In the early 1970s, a televised interview showed Wayne gathered with his family at mealtime, Duke's youngest saying grace and ending the prayer "In Jesus' name." I remember thinking as I viewed Wayne bowing in prayer, "Yeah, we'll see him up there."

Certainly, it would be naïve to think we know a man by his carefully protected public image, but an acknowledgement of God must have been important to John Wayne for some reason. Since he didn't need to be reverential in order to maintain celebrity, I must assume these displays were motivated by other judgments.

I know that being a sinner or a saint isn't a matter of behavior: You can't be "good" enough to get into Heaven. But Solomon wrote "As in water face reflects face, so a man's heart reveals the man" (Proverbs 27:19). I think Duke's actions revealed his heart, and yeah, I think we'll see him up there.

The best of John Wayne:

STAGECOACH  (1939).  As John Ford's camera introduces us to Wayne's Ringo Kid, the filmmaker is saying John Wayne is a screen presence here to stay.  And he was right.  As for the film itself, nearly every other western to come would borrow from this masterpiece.
HONDO  (1953).  From Louis L'Amour's story, Duke found the personification of his screen image in this tale of a cavalry scout who rescues, and is rescued by, a lone pioneer woman and her young son.  A true classic.
THE SEARCHERS (1958).  John Wayne, Jeffrey Hunter, Natalie Wood.  Considered by many critics to be one of the finest films ever, it tells the story of Ethan Edwards returning home several years after the Civil War.  Soon his brother's family is murdered by a Comanche raiding party who kidnap his young niece (played as a little girl by Natalie's younger sister, Lana).  Years later, Wayne's character rightly fears the girl is now one of the chief's wives.  Will the "Injun-hatin" Ethan kill Debby rather than see her become a "squaw"?  In this reviewer's opinion, this is John Ford's most complex western and certainly the most visually majestic.  A powerful look at the emptiness of hatred and bigotry.  The perfect western.  A perfect movie.
THE QUIET MAN (1952).  John Wayne, Maureen O'Hara.  In it Wayne is indomitable in dealing with Victor McLaglen, humorous with Barry Fitzgerald, and tender with one of the most beautiful women on the movie screen, Maureen O'Hara.  John Ford won a deserving Best Director Oscar for this production of a man returning to his roots and discovering that love with an Irish redhead can be as rocky and beautiful as Ireland itself.  A loving, sentimental look at the Ireland we all wish existed.  Great music, cinematography and story make this one of the Duke's best.  Romance, humor and one of the longest fight scenes ever filmed!
RIO BRAVO  (1959).  Wayne did four films with Rio in the title.  This is the one to see.  It's not a great film.  It's just a good western.  Wayne and director Howard Hawks did the film in response to HIGH NOON.  Wayne had turned that role down because he believed it put the town's people in a bad light, portraying them all as cowards.  Here, several members of the community want to help him face insurmountable odds.  Dean Martin is terrific as his one-time deputy, now the town drunk.  Great score, great color.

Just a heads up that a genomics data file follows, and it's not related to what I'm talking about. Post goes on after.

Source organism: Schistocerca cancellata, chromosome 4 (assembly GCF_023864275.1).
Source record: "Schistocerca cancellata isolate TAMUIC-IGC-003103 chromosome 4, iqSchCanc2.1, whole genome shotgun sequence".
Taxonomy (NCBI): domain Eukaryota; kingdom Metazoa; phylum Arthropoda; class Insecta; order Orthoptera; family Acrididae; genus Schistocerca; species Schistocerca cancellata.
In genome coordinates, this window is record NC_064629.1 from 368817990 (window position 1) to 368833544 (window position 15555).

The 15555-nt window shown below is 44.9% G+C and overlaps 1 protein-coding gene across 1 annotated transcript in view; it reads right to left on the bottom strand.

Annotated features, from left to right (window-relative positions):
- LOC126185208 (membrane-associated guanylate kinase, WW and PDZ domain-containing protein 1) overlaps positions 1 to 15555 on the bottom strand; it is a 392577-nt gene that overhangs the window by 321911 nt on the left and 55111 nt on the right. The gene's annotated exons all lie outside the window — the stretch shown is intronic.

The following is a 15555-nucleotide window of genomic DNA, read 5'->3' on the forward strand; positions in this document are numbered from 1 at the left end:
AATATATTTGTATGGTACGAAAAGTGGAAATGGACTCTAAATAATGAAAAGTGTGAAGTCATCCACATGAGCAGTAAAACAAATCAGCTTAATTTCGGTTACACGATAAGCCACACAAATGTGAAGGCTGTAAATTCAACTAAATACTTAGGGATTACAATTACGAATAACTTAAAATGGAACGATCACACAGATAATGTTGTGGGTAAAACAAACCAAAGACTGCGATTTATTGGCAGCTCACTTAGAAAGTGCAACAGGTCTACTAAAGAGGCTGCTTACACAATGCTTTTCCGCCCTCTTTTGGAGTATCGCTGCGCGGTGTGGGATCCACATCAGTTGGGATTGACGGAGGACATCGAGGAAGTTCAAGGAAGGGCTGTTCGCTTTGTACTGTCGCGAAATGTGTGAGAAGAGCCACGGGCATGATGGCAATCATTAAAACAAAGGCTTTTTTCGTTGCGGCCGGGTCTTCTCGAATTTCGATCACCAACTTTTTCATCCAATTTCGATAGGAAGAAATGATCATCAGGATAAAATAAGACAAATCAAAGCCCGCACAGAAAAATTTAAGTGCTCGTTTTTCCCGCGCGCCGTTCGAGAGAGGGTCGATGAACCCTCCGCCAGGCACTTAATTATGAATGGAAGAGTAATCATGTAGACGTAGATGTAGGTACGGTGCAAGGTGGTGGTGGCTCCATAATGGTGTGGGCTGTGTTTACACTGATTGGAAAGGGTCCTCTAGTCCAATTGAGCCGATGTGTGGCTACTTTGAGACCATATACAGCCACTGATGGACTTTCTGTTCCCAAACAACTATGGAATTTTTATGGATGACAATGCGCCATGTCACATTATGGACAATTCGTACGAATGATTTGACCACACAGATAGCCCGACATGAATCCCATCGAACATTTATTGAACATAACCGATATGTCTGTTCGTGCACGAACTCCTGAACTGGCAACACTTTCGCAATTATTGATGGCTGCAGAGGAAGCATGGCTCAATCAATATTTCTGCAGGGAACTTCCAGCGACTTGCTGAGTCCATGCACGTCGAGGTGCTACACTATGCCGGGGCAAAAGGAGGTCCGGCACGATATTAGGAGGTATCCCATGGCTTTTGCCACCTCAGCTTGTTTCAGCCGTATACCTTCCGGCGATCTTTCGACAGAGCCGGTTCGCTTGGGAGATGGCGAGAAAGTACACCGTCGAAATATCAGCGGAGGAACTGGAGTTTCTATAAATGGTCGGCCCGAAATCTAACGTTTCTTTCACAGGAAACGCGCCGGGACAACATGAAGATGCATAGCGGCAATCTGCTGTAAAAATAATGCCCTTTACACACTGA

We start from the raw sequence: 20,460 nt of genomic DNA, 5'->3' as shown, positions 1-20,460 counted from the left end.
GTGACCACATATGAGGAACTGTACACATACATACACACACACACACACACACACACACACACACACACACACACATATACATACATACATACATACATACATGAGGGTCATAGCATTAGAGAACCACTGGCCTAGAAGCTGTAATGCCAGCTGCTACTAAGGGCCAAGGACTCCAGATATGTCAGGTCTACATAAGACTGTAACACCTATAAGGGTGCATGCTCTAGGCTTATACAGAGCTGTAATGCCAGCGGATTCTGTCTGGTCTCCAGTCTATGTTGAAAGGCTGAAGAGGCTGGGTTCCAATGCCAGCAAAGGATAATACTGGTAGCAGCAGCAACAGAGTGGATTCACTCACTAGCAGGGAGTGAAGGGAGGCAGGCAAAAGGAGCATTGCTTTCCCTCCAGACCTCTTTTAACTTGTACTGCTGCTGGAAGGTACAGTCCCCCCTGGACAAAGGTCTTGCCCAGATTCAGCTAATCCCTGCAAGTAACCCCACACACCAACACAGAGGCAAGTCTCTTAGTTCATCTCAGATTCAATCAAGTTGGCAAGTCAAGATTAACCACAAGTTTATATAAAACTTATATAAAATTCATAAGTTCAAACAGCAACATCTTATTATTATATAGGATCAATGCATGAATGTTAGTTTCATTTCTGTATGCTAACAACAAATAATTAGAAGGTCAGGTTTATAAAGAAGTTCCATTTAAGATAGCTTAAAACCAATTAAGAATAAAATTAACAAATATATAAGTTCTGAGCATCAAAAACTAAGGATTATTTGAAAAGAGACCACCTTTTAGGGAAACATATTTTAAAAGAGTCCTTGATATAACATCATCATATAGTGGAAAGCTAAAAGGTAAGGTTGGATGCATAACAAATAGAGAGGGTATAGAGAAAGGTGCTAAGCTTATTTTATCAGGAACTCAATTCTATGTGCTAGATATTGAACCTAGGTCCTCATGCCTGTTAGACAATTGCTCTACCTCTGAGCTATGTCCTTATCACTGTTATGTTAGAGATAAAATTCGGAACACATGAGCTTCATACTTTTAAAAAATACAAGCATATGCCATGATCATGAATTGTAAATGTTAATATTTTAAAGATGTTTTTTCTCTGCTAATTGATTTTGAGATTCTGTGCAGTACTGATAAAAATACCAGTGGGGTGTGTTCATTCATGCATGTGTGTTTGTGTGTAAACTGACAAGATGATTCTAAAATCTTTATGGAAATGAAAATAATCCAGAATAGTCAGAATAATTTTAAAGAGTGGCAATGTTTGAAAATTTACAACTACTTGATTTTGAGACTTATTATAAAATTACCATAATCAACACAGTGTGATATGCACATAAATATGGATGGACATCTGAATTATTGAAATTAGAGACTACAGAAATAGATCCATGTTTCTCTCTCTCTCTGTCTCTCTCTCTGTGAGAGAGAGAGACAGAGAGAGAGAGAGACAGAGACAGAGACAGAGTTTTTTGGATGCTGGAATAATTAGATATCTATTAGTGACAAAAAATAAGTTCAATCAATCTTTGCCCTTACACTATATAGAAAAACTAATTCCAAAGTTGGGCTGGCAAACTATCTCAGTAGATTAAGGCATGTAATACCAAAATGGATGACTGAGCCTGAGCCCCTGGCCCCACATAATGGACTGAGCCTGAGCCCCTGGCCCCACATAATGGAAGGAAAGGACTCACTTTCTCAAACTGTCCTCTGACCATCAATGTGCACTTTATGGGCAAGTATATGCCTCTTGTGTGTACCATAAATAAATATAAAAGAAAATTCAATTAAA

SHE WORE A YELLOW RIBBON  (1949).  Speaking of great color, the word glorious springs to mind with this western adventure shot in Monument Valley.  Playing a retiring cavalry soldier, this is the quintessential army post film.  Mr. Ford did three of them (FORT APACHE, RIO GRANDE and this one).  Along with the stunning color, the cinematography is so prominent that it actually becomes a main character in the film.  And actor/equestrian Ben Johnson on a horse, being chased by Indians, now that's movies.
TRUE GRIT  (1969) John Wayne, Kim Darby, Glen Campbell, Robert Duvall. Hampered only by Campbell's unskilled acting abilities, TRUE GRIT stands tall as rousing western fare. Duke's rugged, one-eyed Rooster Cogburn was possibly his most energetic, definitive performance and worthy of that year's Best Actor Oscar. Caution: contains some violence and a couple of obscenities.
THE COWBOYS  (1972).  Some critics had problems with the ending of this film, as the kids turn out to be vigilantes, bringing the villains to a swift demise.  But this is a top notch western, with a rousing score by John Williams.  The dialogue, cinematography and direction by Mark Rydel are used brilliantly to further the story of an aging cattleman forced to use boys to lead his herd to market.  Critic Rex Reed wrote of Wayne's performance, "All the forces that have made him a dominant personality as well as a major screen presence seem to combine.  Old Dusty Britches can act."  Here he is supported by memorable performances by Roscoe Lee Brown, Colleen Dewhurst and Slim Pickens.  (Caution: contains some objectionable language and brutal action.)
THE SHOOTIST  (1976) John Wayne in his last and perhaps best performance plays J.B. Books, a dying gunslinger. PG (contains a few obscenities and profanities – no misuse of God's name by the Duke; some bloody violence). Admittedly, a gunfighter shouldn't be your idea of a role model, but I bring this film to your attention for its intelligent script. In spite of its few objectionables, it is tame compared to recent westerns. And it validates the Duke as not just an actor, but a very good actor.